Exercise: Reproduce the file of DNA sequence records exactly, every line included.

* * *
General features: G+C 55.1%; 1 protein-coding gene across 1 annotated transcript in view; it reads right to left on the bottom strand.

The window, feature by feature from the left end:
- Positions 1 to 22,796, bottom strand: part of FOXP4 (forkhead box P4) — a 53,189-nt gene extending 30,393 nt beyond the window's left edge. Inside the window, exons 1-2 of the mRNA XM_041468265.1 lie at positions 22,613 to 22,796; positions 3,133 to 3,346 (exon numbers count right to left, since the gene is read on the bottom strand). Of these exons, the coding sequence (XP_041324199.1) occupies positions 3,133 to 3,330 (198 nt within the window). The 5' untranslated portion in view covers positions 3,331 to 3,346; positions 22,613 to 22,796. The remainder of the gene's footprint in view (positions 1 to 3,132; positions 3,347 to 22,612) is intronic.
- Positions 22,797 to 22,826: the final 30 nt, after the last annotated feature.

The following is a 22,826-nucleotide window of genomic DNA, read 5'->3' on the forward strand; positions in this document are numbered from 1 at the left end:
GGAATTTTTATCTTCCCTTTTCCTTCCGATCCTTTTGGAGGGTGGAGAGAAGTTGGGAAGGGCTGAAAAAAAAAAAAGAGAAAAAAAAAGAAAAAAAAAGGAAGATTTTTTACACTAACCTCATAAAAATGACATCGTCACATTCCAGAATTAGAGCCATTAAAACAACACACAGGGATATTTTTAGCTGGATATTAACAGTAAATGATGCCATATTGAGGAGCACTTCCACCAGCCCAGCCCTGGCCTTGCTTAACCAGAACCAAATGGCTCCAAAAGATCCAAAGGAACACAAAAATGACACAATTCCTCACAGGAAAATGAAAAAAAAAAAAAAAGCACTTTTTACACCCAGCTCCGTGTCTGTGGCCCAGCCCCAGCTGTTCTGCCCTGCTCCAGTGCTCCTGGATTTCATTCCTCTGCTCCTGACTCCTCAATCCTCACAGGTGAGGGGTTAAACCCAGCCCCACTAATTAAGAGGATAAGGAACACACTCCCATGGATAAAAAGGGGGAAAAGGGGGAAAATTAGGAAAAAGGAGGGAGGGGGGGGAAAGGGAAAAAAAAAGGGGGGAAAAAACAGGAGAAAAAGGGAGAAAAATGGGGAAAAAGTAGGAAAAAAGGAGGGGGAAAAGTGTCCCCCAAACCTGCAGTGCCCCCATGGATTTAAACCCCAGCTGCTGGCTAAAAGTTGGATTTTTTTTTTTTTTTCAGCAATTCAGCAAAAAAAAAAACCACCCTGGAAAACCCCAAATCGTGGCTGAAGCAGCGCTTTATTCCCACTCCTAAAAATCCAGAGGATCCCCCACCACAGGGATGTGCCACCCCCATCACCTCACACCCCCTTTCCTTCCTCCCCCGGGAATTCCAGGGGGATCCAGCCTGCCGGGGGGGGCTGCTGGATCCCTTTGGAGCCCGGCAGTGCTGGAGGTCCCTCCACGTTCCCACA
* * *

General features: G+C 55.1%; 1 protein-coding gene across 1 annotated transcript in view; it reads right to left on the bottom strand.

The window, feature by feature from the left end:
- Positions 1 to 22,796, bottom strand: part of FOXP4 (forkhead box P4) — a 53,189-nt gene extending 30,393 nt beyond the window's left edge. Inside the window, exons 1-2 of the mRNA XM_041468265.1 lie at positions 22,613 to 22,796; positions 3,133 to 3,346 (exon numbers count right to left, since the gene is read on the bottom strand). Of these exons, the coding sequence (XP_041324199.1) occupies positions 3,133 to 3,330 (198 nt within the window). The 5' untranslated portion in view covers positions 3,331 to 3,346; positions 22,613 to 22,796. The remainder of the gene's footprint in view (positions 1 to 3,132; positions 3,347 to 22,612) is intronic.
- Positions 22,797 to 22,826: the final 30 nt, after the last annotated feature.

The following is a 22,826-nucleotide window of genomic DNA, read 5'->3' on the forward strand; positions in this document are numbered from 1 at the left end:
GGAATTTTTATCTTCCCTTTTCCTTCCGATCCTTTTGGAGGGTGGAGAGAAGTTGGGAAGGGCTGAAAAAAAAAAAAGAGAAAAAAAAAGAAAAAAAAAGGAAGATTTTTTACACTAACCTCATAAAAATGACATCGTCACATTCCAGAATTAGAGCCATTAAAACAACACACAGGGATATTTTTAGCTGGATATTAACAGTAAATGATGCCATATTGAGGAGCACTTCCACCAGCCCAGCCCTGGCCTTGCTTAACCAGAACCAAATGGCTCCAAAAGATCCAAAGGAACACAAAAATGACACAATTCCTCACAGGAAAATGAAAAAAAAAAAAAAAGCACTTTTTACACCCAGCTCCGTGTCTGTGGCCCAGCCCCAGCTGTTCTGCCCTGCTCCAGTGCTCCTGGATTTCATTCCTCTGCTCCTGACTCCTCAATCCTCACAGGTGAGGGGTTAAACCCAGCCCCACTAATTAAGAGGATAAGGAACACACTCCCATGGATAAAAAGGGGGAAAAGGGGGAAAATTAGGAAAAAGGAGGGAGGGGGGGGAAAGGGAAAAAAAAAGGGGGGAAAAAACAGGAGAAAAAGGGAGAAAAATGGGGAAAAAGTAGGAAAAAAGGAGGGGGAAAAGTGTCCCCCAAACCTGCAGTGCCCCCATGGATTTAAACCCCAGCTGCTGGCTAAAAGTTGGATTTTTTTTTTTTTTTCAGCAATTCAGCAAAAAAAAAAACCACCCTGGAAAACCCCAAATCGTGGCTGAAGCAGCGCTTTATTCCCACTCCTAAAAATCCAGAGGATCCCCCACCACAGGGATGTGCCACCCCCATCACCTCACACCCCCTTTCCTTCCTCCCCCGGGAATTCCAGGGGGATCCAGCCTGCCGGGGGGGGCTGCTGGATCCCTTTGGAGCCCGGCAGTGCTGGAGGTCCCTCCACGTTCCCACA